• Lee attacks Union center - Baltimore Sun - Page 4 Page 1 of 1 Advertisement You are here: Sun Home → Collections → Confederate FIND MORE STORIES ABOUT Lee attacks Union center Pickett's Charge: The culminating event of the Gettysburg re-enactment will be a portrayal of the Army of Confederate Northern Virginia's almost mythical charge into death and history. Re-enactment Gettysburg : A Remembrance July 04, 1999 | By Jacqueline Durett | Jacqueline Durett,Special to the Sun FEATURED ARTICLES (Page 4 of 5) Re-enactors to mark epic Civil War... August 3, 2003 Once Confederates hit canister range, the Union fought back. Once the Union started firing, those Confederates who had made it to the Union line engaged in heavy battle. Armistead pierces Union line June 23, 2002 All but one brigade made the effort to get to the Union line. Taylor said, "Only one of the nine brigades in the charge Hancock held Cemetery Ridge bolted and ran to the rear about halfway across the mile or so of open ground between Seminary and Cemetery June 27, 2004 Ridges during the charge, General Brockenbrough's Brigade of Virginians on the far left wing of the attacking Confederate force. All other Confederate units advanced bravely to the attack and fell back only after being repulsed. Pickett's Virginians, forming the right side of the assaulting force, made it up to and, in some cases, into the Union line at the Angle." Taylor said that once the Confederates crossed the milestone of Emmitsburg Road and made it to the Union line, a different kind of fighting began -- hand-to-hand. Advertisement A burst of action This burst of action happened quickly, though. The actual charge was quite short in Rollins' estimation. "It's very hard to conclude the actual time involved. Time was not standardized until the 1870s, and thus watches were not set to the same time. The charge itself probably took no more than 15 minutes to reach the slope of Cemetery Hill. How long it lasted is anyone's guess. Veterans claimed anywhere from 10 to 30 minutes. My guess is that it was no more than 10 minutes." This was no haphazard charge, though, as Taylor asserted that there was a great deal of order to it: "The Confederates' advance was probably their most orderly maneuver on a field of battle in the whole war. Lines were kept carefully dressed, closing up when a cannon ball knocked down men, causing a gap." But when the men finally made it to the Union line, it is unclear what took place. Rollins said, "Exactly what happened then is a matter of dispute. Some Confederates crossed the wall and captured federal guns, and hand-to-hand fighting took place from the Angle to a spot south of the copse of trees." But the Confederate troops did accomplish one goal in the charge -- they did break the Union line's center. In the last three minutes, most of the men who had made it were at the line. Though it seemed like a win was possible, such was not the case. The miscalculation of the attack earlier that day and a subsequent lack of additional manpower caused the charge to fail. Prev | 1 | 2 | 3 | 4 | 5 | Next Index by Keyword | Index by Date | Privacy Policy | Terms of Service http://articles.baltimoresun.com/1999-07-04/news/9907060239_1_battle-at-gettysburg-pickett-s-charge-lee/4 3/26/2010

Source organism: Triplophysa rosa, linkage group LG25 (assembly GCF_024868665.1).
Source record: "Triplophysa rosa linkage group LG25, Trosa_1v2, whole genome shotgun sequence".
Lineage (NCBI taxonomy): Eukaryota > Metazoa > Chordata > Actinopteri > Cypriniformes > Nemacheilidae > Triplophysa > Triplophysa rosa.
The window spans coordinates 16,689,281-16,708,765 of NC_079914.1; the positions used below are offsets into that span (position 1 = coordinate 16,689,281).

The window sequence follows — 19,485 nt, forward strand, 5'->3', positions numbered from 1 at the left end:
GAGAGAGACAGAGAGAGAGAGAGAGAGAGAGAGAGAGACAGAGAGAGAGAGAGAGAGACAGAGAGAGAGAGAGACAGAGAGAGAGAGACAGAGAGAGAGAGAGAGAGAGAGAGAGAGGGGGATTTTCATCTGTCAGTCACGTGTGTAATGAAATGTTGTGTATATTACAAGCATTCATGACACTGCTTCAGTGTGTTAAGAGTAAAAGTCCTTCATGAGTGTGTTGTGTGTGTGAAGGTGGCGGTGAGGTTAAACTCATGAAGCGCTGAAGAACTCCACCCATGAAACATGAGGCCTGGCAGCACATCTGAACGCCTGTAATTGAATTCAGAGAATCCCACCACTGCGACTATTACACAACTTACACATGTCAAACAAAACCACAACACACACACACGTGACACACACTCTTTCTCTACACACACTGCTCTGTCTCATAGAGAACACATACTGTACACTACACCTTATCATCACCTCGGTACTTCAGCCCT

• Lee attacks Union center - Baltimore Sun - Page 5 Page 1 of 2 Advertisement You are here: Sun Home → Collections → Confederate FIND MORE STORIES ABOUT Lee attacks Union center Pickett's Charge: The culminating event of the Gettysburg re-enactment will be a portrayal of the Army of Confederate Northern Virginia's almost mythical charge into death and history. Re-enactment Gettysburg : A Remembrance July 04, 1999 | By Jacqueline Durett | Jacqueline Durett,Special to the Sun FEATURED ARTICLES (Page 5 of 5) Re-enactors to mark epic Civil War... August 3, 2003 Rich Kohr, a re-enactment narrator at the Gettysburg National Military Museum, said, "They started to suffer some fairly high casualties. ... They simply didn't have the numbers in manpower." Armistead pierces Union line June 23, 2002 Wright gave another reason the charge wasn't successful: "The assault didn't work because the Union troops held Hancock held Cemetery Ridge firm." June 27, 2004 Trimble, who commanded two North Carolina brigades, was injured during the charge, which led to his being taken prisoner and attests to the dangerous nature of such a charge. He wrote, "I had cause to wonder how any one could escape wounds or death." Advertisement "When the charge was over, Lee knew that he had lost Gettysburg," Rollins explained. "After the charge Union commander Maj. Gen. George G. Meade rode south to an area just north of Little Round Top and tried to organize the counterattack he had planned, but the troops were too scattered and it was too late in the day. Lee's men walked back across the valley to the woods on Seminary Ridge. Lee stood there and spoke to many of them, saying things like 'It's all my fault.' A few hours later Lee began to organize his retreat to Virginia." Reardon said that the failure of the charge, which ended Gettysburg, marked the beginning of the Confederates' downfall. "The big issue here isn't really 'winning or losing,' but more the issue of whether or not Lee could continue to attack or had to be forced to stay on the defensive to protect his dwindling numbers," Reardon said. Despite the number of people involved in the charge, it might seem odd that it is attributed to Pickett. This is because, according to Rollins, "Pickett was the field commander, the one in charge as it took place. Also, that is what the men involved on the Southern side began calling it immediately after it ended and continued to do so, by and large, as long as they lived." A misnomer The name of the charge, many historians feel, is a misnomer, since Pickett was one of three generals in charge of Confederate forces. Wright explained, "It's often called the 'Pickett-Pettigrew-Trimble charge' or 'Longstreet's Second Assault.' ... Historians are trying to make it more accurate." Rollins added, "After the battle men from Virginia and North Carolina began arguing over several aspects of the charge, and the North Carolinians insisted that it be called something other than Pickett's Charge to indicate that all those involved were not Virginians." But Wright concluded, "It will always be known as Pickett's Charge." Today's schedule Sunday, July 4 * 8:30 a.m.: Gates and camps open. * 9 a.m.: Period worship service * 9:30 a.m.: Field music * 10 a.m.: Infantry drill and tactics demonstration * 11 a.m.: Mortar fire competition * Noon: Cavalry review and demonstration * 1 p.m.: Fife and drum presentation * 2 p.m.: Pickett's Charge http://articles.baltimoresun.com/1999-07-04/news/9907060239_1_battle-at-gettysburg-pickett-s-charge-lee/5 3/26/2010
    • Lee attacks Union center - Baltimore Sun - Page 5 Page 2 of 2 Pub Date: 07/04/99 Prev | 1 | 2 | 3 | 4 | 5 Index by Keyword | Index by Date | Privacy Policy | Terms of Service http://articles.baltimoresun.com/1999-07-04/news/9907060239_1_battle-at-gettysburg-pickett-s-charge-lee/5 3/26/2010